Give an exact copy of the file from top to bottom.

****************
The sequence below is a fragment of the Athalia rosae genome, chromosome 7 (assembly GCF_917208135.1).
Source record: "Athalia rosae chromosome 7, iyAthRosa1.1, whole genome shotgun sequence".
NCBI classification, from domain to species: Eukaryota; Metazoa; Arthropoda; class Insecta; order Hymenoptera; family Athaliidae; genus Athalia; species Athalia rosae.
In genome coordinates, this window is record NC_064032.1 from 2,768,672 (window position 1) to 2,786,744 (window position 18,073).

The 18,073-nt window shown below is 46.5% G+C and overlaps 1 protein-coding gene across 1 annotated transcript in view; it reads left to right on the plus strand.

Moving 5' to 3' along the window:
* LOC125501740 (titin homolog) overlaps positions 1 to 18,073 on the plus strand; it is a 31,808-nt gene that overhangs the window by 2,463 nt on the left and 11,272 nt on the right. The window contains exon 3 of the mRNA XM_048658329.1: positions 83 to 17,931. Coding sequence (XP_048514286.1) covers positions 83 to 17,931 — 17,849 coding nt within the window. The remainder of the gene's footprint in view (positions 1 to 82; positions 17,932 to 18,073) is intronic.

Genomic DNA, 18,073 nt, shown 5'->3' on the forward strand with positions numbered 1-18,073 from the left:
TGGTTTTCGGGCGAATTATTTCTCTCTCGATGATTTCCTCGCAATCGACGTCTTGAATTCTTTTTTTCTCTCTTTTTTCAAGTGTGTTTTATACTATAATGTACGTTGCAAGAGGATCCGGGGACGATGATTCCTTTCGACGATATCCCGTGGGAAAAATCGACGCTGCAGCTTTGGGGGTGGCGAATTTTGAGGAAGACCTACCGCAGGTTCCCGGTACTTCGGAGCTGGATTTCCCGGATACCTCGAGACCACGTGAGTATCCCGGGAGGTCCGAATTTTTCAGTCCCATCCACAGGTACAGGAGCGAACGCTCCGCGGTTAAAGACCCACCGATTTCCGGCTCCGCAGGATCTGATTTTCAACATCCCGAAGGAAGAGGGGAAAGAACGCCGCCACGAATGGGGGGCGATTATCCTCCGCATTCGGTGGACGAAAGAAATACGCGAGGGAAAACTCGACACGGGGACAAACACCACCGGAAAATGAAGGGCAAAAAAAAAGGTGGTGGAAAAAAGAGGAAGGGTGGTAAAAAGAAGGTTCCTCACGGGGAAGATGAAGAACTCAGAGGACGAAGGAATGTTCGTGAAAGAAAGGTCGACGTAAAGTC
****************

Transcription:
The sequence below is a fragment of the Athalia rosae genome, chromosome 7 (assembly GCF_917208135.1).
Source record: "Athalia rosae chromosome 7, iyAthRosa1.1, whole genome shotgun sequence".
NCBI classification, from domain to species: Eukaryota; Metazoa; Arthropoda; class Insecta; order Hymenoptera; family Athaliidae; genus Athalia; species Athalia rosae.
In genome coordinates, this window is record NC_064032.1 from 2,768,672 (window position 1) to 2,786,744 (window position 18,073).

The 18,073-nt window shown below is 46.5% G+C and overlaps 1 protein-coding gene across 1 annotated transcript in view; it reads left to right on the plus strand.

Moving 5' to 3' along the window:
* LOC125501740 (titin homolog) overlaps positions 1 to 18,073 on the plus strand; it is a 31,808-nt gene that overhangs the window by 2,463 nt on the left and 11,272 nt on the right. The window contains exon 3 of the mRNA XM_048658329.1: positions 83 to 17,931. Coding sequence (XP_048514286.1) covers positions 83 to 17,931 — 17,849 coding nt within the window. The remainder of the gene's footprint in view (positions 1 to 82; positions 17,932 to 18,073) is intronic.

Genomic DNA, 18,073 nt, shown 5'->3' on the forward strand with positions numbered 1-18,073 from the left:
TGGTTTTCGGGCGAATTATTTCTCTCTCGATGATTTCCTCGCAATCGACGTCTTGAATTCTTTTTTTCTCTCTTTTTTCAAGTGTGTTTTATACTATAATGTACGTTGCAAGAGGATCCGGGGACGATGATTCCTTTCGACGATATCCCGTGGGAAAAATCGACGCTGCAGCTTTGGGGGTGGCGAATTTTGAGGAAGACCTACCGCAGGTTCCCGGTACTTCGGAGCTGGATTTCCCGGATACCTCGAGACCACGTGAGTATCCCGGGAGGTCCGAATTTTTCAGTCCCATCCACAGGTACAGGAGCGAACGCTCCGCGGTTAAAGACCCACCGATTTCCGGCTCCGCAGGATCTGATTTTCAACATCCCGAAGGAAGAGGGGAAAGAACGCCGCCACGAATGGGGGGCGATTATCCTCCGCATTCGGTGGACGAAAGAAATACGCGAGGGAAAACTCGACACGGGGACAAACACCACCGGAAAATGAAGGGCAAAAAAAAAGGTGGTGGAAAAAAGAGGAAGGGTGGTAAAAAGAAGGTTCCTCACGGGGAAGATGAAGAACTCAGAGGACGAAGGAATGTTCGTGAAAGAAAGGTCGACGTAAAGTC